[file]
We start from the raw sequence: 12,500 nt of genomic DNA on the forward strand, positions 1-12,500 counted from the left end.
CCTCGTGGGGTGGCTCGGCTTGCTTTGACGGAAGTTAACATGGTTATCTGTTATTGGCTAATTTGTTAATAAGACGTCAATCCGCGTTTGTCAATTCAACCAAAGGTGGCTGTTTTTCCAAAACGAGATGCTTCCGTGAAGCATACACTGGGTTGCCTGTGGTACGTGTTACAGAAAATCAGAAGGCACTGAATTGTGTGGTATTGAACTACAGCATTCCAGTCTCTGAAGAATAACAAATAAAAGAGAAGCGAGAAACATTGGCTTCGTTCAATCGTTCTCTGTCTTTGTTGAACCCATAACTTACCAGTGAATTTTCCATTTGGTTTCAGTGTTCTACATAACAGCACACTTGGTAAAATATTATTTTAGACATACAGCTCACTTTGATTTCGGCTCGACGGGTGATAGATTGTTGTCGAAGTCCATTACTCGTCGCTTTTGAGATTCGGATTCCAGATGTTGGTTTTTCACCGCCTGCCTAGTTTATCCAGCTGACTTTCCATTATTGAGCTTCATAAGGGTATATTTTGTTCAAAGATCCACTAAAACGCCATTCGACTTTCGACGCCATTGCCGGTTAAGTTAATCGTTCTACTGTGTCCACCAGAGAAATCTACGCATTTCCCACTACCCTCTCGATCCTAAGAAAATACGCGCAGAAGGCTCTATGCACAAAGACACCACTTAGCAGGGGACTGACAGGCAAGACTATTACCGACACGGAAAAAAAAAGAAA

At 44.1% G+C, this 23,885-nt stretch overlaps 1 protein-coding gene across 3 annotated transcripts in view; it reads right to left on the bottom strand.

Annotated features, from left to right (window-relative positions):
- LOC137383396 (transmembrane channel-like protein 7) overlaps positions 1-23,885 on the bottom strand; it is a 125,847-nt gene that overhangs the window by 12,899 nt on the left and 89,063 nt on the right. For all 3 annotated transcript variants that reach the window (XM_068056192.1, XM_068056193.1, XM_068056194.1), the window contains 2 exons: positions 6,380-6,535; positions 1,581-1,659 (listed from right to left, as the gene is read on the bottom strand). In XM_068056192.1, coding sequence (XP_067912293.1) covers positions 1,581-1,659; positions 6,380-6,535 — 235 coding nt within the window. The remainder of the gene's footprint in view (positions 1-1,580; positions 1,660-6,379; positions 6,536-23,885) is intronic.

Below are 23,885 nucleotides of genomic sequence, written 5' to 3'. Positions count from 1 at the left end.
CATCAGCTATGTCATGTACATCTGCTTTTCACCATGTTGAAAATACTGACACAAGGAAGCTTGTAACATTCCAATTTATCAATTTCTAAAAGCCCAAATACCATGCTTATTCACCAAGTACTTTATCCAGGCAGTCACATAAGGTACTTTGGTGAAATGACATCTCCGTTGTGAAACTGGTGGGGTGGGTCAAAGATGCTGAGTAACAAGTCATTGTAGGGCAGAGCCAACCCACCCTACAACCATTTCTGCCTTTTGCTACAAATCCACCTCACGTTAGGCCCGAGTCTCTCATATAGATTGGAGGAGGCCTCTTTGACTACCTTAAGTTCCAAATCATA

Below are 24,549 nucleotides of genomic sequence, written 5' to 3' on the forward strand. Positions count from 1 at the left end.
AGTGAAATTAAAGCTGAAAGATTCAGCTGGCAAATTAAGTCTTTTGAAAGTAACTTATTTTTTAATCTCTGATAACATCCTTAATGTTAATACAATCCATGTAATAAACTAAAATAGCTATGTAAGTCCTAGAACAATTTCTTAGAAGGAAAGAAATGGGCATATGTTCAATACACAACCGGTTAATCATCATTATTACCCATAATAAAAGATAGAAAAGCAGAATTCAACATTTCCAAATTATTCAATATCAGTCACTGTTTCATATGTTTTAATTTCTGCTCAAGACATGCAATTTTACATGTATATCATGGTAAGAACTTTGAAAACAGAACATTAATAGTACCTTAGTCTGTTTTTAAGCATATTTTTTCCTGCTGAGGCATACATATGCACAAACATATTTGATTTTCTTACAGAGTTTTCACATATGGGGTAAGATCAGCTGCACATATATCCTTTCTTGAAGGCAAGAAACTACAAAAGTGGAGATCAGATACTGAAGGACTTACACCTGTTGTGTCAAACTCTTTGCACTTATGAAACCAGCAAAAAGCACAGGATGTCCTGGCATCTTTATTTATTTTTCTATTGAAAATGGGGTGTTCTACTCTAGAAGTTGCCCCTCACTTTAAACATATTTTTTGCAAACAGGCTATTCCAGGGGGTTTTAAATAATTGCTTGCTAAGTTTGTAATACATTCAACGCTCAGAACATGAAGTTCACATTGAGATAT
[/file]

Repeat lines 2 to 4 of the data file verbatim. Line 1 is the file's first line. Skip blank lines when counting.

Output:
CCTCGTGGGGTGGCTCGGCTTGCTTTGACGGAAGTTAACATGGTTATCTGTTATTGGCTAATTTGTTAATAAGACGTCAATCCGCGTTTGTCAATTCAACCAAAGGTGGCTGTTTTTCCAAAACGAGATGCTTCCGTGAAGCATACACTGGGTTGCCTGTGGTACGTGTTACAGAAAATCAGAAGGCACTGAATTGTGTGGTATTGAACTACAGCATTCCAGTCTCTGAAGAATAACAAATAAAAGAGAAGCGAGAAACATTGGCTTCGTTCAATCGTTCTCTGTCTTTGTTGAACCCATAACTTACCAGTGAATTTTCCATTTGGTTTCAGTGTTCTACATAACAGCACACTTGGTAAAATATTATTTTAGACATACAGCTCACTTTGATTTCGGCTCGACGGGTGATAGATTGTTGTCGAAGTCCATTACTCGTCGCTTTTGAGATTCGGATTCCAGATGTTGGTTTTTCACCGCCTGCCTAGTTTATCCAGCTGACTTTCCATTATTGAGCTTCATAAGGGTATATTTTGTTCAAAGATCCACTAAAACGCCATTCGACTTTCGACGCCATTGCCGGTTAAGTTAATCGTTCTACTGTGTCCACCAGAGAAATCTACGCATTTCCCACTACCCTCTCGATCCTAAGAAAATACGCGCAGAAGGCTCTATGCACAAAGACACCACTTAGCAGGGGACTGACAGGCAAGACTATTACCGACACGGAAAAAAAAAGAAA

At 44.1% G+C, this 23,885-nt stretch overlaps 1 protein-coding gene across 3 annotated transcripts in view; it reads right to left on the bottom strand.

Annotated features, from left to right (window-relative positions):